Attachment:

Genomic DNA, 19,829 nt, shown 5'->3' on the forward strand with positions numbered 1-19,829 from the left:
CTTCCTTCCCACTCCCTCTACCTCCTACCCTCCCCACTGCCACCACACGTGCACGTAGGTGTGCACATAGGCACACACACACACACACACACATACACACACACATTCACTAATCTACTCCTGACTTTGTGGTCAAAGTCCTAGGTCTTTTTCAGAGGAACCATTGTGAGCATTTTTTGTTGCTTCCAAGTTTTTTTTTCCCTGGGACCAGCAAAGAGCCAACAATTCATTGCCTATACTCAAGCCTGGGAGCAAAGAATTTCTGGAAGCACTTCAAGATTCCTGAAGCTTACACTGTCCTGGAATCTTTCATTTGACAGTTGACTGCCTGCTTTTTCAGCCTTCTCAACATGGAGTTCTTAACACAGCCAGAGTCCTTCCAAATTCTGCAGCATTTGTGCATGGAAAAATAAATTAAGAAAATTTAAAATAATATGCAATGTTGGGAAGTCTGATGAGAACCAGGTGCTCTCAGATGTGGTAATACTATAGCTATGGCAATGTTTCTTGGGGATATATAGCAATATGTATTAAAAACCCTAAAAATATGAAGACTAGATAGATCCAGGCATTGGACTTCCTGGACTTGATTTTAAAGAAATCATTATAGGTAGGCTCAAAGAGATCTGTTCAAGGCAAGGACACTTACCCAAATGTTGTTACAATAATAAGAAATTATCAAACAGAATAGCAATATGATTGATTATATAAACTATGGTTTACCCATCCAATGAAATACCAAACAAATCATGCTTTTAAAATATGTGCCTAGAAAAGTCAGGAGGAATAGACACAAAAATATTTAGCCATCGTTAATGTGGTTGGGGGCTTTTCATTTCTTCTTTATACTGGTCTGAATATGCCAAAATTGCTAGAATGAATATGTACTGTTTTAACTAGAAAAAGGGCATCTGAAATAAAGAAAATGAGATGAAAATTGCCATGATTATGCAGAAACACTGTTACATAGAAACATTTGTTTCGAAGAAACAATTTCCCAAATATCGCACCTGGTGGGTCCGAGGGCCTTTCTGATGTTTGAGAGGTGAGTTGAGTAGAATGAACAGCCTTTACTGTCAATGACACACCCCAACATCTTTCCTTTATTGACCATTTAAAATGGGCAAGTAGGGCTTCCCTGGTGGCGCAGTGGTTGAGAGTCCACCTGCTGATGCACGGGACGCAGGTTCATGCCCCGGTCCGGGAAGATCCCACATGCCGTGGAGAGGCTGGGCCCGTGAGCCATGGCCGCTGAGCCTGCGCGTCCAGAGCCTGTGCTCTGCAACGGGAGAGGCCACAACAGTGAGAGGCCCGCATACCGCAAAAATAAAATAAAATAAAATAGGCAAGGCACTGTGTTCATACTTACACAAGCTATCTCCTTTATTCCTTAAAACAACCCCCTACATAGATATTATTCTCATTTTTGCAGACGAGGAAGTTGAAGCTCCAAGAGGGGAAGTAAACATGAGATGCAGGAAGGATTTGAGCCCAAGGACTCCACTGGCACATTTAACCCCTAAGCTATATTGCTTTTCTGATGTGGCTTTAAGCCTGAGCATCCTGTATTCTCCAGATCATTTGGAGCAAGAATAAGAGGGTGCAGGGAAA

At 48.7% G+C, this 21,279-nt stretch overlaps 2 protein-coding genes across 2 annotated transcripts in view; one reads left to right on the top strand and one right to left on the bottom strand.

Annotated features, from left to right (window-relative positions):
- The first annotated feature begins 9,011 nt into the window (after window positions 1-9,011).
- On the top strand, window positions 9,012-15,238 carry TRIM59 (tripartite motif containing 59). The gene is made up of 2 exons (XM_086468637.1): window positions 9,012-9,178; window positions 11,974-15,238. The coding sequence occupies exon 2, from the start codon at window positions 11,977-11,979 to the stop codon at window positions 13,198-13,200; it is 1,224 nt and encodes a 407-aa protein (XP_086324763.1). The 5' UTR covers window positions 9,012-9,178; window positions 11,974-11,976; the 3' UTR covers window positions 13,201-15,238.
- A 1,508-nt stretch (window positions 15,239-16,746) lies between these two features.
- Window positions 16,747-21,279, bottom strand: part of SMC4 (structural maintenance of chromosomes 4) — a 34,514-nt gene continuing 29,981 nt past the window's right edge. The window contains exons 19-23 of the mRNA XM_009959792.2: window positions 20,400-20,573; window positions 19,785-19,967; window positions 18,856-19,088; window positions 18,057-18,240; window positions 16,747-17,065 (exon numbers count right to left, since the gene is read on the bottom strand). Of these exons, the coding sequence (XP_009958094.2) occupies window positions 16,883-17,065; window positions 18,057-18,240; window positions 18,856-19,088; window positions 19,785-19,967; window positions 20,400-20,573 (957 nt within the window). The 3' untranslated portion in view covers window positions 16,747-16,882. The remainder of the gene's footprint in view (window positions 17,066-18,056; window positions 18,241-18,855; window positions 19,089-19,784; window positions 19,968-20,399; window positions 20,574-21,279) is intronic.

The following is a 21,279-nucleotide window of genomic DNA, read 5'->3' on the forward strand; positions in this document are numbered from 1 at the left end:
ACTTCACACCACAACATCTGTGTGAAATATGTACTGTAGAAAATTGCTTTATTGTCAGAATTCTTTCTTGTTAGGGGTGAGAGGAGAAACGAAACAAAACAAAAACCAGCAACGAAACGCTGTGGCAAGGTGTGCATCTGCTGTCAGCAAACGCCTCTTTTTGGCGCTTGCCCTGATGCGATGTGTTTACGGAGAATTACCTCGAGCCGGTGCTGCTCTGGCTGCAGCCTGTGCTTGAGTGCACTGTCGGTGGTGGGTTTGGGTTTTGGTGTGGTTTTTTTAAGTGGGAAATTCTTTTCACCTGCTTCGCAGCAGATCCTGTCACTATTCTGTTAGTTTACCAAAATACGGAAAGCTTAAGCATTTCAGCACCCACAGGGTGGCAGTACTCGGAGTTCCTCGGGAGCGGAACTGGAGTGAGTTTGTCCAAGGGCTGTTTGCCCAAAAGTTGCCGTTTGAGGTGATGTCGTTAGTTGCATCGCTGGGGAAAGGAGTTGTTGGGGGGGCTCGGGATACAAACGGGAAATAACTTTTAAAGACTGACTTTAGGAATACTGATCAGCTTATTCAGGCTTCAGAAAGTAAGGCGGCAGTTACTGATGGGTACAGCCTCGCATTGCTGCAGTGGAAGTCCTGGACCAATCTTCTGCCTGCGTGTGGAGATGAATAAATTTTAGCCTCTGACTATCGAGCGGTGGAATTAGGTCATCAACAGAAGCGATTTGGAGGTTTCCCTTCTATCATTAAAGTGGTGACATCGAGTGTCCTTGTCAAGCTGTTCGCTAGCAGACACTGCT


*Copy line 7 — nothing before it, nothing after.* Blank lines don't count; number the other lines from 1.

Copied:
- A 1,508-nt stretch (window positions 15,239-16,746) lies between these two features.